Tuesday, December 08, 2009

Court Grants Cert in Rousseau v. Holmes (sorta)

By Mike Dorf

The Supreme Court just granted cert in Christian Legal Society v. Martinez.  (Cert petition here; Opp cert here.)  At the broadest level, the case presents a recurring and fundamentally unsolvable dilemma of liberalism: Must liberals tolerate even the intolerant?  In more mundane terms, the case poses the question of whether a public institution--here UC Hastings Law School--can apply its non-discrimination policy to deny official recognition (and thus eligibility for funding) to the Christian Legal Society (CLS) on the ground that the latter interprets its charter to forbid membership by any person who advocates or "unrepentantly engages in" "a sexually immoral lifestyle," an exclusion that would bar openly (and "urepentantly") gay law students from membership in the CLS.  I'll have more to say about the case in the coming weeks and months, but for now I want to make a few preliminary points.

1) On the very broad question of tolerance of the intolerant, we can point to two champions of polar absolutist positions: Rousseau argued that tolerance only need extend to those prepared to extend full tolerance themselves: "Now that there is and can be no longer an exclusive national religion, tolerance should be given to all religions that tolerate others, so long as their dogmas contain nothing contrary to the duties of citizenship."  O.W. Holmes, Jr., by contrast, said tolerance must go all the way: "If in the long run the beliefs expressed in proletarian dictatorship are destined to be accepted by the dominant forces of the community, the only meaning of free speech is that they should be given their chance and have their way."

2) Must we choose between Rousseau and Holmes?  Surely not.  Even the Dutch--whose famous tolerance has given rise to a backlash by those who say they have been far too tolerant of anti-liberal Islamists living among them--do not go the full Holmesian route (as nicely illustrated in a fascinating little piece by Ian Buruma in last week's New Yorker: Abstract only, available here).  U.S. First Amendment law reflects the point as well: Under the compelling interest test, even "voluntary" human sacrifice could be stopped, etc.  Still, to say that the state need only tolerate some but not all intolerant speech, religion, and association is only to recognize that there are hard questions here.

3) I honestly don't know how this case will turn out in the Supreme Court.  The Ninth Circuit analyzed it as a "forum" case, i.e., presenting a conflict between a private speaker and the government in its role of controlling access to a kind of public property, rather than a conflict between a private speaker and the government as regulator.  There is little doubt that under the Supreme Court's right-of-association cases, the government could not simply dictate the membership policy of an expressive association like CLS.  Surely CLS has at least as much of an articulate message as the Boy Scouts (who won their right to dis-associate from gay members so as not to dilute their homophobic message in Boy Scouts v. Dale).  But if one accepts the Ninth Circuit view that the case is really about access to a certain kind of government forum, then the First Amendment applies much less strictly.  Here, as elsewhere in constitutional law, deciding what legal standard applies is at least 90% of the game.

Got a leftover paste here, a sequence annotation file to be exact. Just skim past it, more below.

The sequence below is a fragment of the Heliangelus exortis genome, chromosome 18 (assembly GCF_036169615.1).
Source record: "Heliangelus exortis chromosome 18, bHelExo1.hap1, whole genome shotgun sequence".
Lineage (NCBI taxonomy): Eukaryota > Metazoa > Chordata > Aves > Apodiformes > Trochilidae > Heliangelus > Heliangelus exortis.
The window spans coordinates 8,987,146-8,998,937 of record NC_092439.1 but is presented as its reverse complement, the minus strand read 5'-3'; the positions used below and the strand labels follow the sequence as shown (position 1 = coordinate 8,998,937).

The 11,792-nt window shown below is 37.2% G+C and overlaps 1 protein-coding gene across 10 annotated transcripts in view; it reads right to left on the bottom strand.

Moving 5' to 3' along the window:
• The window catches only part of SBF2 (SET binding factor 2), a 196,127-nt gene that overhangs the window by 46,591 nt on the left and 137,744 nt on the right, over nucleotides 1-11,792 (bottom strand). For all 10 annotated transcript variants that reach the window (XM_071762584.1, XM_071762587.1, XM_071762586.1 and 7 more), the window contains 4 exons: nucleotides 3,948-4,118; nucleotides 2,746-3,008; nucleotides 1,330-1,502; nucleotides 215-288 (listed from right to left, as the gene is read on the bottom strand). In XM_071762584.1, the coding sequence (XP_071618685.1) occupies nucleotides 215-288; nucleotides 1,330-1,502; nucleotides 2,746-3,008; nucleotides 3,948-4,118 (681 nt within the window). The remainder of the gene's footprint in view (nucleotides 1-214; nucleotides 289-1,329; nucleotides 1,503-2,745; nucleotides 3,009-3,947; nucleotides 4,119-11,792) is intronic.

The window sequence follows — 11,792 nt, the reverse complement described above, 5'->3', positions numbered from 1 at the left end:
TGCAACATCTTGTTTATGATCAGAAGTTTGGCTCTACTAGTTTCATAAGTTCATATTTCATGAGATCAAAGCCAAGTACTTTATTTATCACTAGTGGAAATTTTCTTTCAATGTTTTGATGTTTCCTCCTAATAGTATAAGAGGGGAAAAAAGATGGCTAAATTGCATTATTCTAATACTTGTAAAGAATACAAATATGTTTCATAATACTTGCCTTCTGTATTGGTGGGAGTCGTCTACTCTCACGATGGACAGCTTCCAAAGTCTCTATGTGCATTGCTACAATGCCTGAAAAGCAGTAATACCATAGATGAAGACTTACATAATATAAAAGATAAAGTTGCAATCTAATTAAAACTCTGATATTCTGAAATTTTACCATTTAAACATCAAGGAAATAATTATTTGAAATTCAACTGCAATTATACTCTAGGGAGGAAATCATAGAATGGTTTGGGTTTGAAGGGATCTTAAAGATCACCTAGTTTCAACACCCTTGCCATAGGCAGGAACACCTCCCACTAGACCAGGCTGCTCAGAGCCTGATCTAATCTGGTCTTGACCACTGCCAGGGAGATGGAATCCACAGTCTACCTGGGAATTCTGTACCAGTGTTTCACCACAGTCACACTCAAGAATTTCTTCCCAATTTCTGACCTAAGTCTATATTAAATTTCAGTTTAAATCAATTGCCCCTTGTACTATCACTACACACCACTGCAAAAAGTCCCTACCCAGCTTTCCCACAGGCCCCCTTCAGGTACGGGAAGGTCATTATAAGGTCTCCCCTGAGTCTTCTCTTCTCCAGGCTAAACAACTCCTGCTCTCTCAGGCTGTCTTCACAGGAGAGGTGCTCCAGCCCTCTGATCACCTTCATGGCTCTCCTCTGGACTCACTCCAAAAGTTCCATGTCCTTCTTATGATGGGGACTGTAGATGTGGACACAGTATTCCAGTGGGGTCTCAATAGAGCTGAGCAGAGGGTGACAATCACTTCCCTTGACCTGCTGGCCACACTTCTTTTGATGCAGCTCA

4) The CLS cert petition emphasizes the religious mission of CLS but under the Supreme Court's interpretation of the Free Exercise Clause, that is irrelevant.  A Free Exercise claim would lose: The UC Hastings non-discrimination policy does not single out religion or any particular religion, and so it need only be minimally rational, which it certainly is.

5) The Hastings opp cert relies on district court findings showing that until a few years ago, CLS had no problem with openly gay and lesbian members.  The trouble arose when the national CLS started insisting that its chapters make prospective members take a pledge that, as interpreted by the national organization, required excluding "unrepentant" sexual minorities.  In a sense, there is a battle here for the moral high ground.  The CLS imagines itself as a small band of Christians dissenting from the politically correct law school orthodoxy and being thrown to the lions for it.  Hastings envisions the CLS students themselves as pawns or dupes of a national organization that is simply itching for a fight.  Whether any of this is relevant to the legal question is unclear.

I have more to say on this case, but I'll save it for another day.

10 comments:

Bob Hockett said...

Nice thoughts, Mike, many thanks.

Here's a quick thought of my own, prompted by yours: I'm tempted to say that 'tolerance' must usually be indexed by some particular activity that is the object of the tolerating in question. So one tolerates particular forms of speech or spoken words, one tolerates religious practices of various (for simplicity's sake assume nonlethal) sorts, etc.

There is, in other words, a sort of 'direct object gap' that implicitly follows the word 'tolerance' in most of its occurrences, and that gap must usually be filled before sentences in which the word appears bear determinate semantic content.

Now once toleration is thus indexed by form of activity in this manner, it seems to me more plausible to hold would-be beneficiaries of toleration to a sort of clean hands doctrine. If you would invoke a principled right of free speech, you must not invoke it to protect your speaking against others' right to free speech or exercise thereof. If you would appeal to a principled right to worship in a particular (again I'll assume non-lethal) way, you will not be heard to deny others' right, pursuant to the same principle, to worship in alternative (non-lethal) ways. Etc.

If this is a sound way of understanding tolerance, then CLS, as objectionable as I myself find some of their tenets (so far as I understand them) to be, might not be intolerant at all in the sense that would debar them from claiming a right to propound and live by the (non-lethal, I take it) views they espouse. At least that is so if they do not deny the rights of others to propound and live by differing views, and to associate with those of like mind.

Plausible?

Thanks again,
Bob

michael a. livingston said...

I think you prejudice the issue when you label the group "intolerant." In the same sense it might be said that American society is "intolerant" of adultery or sex between adults and children. There is no neutral position from which to evaluate whether it is the group or the broader society which is in fact being intolerant, which of course doesn't answer the question, but suggests some humility before imposing one's views on others.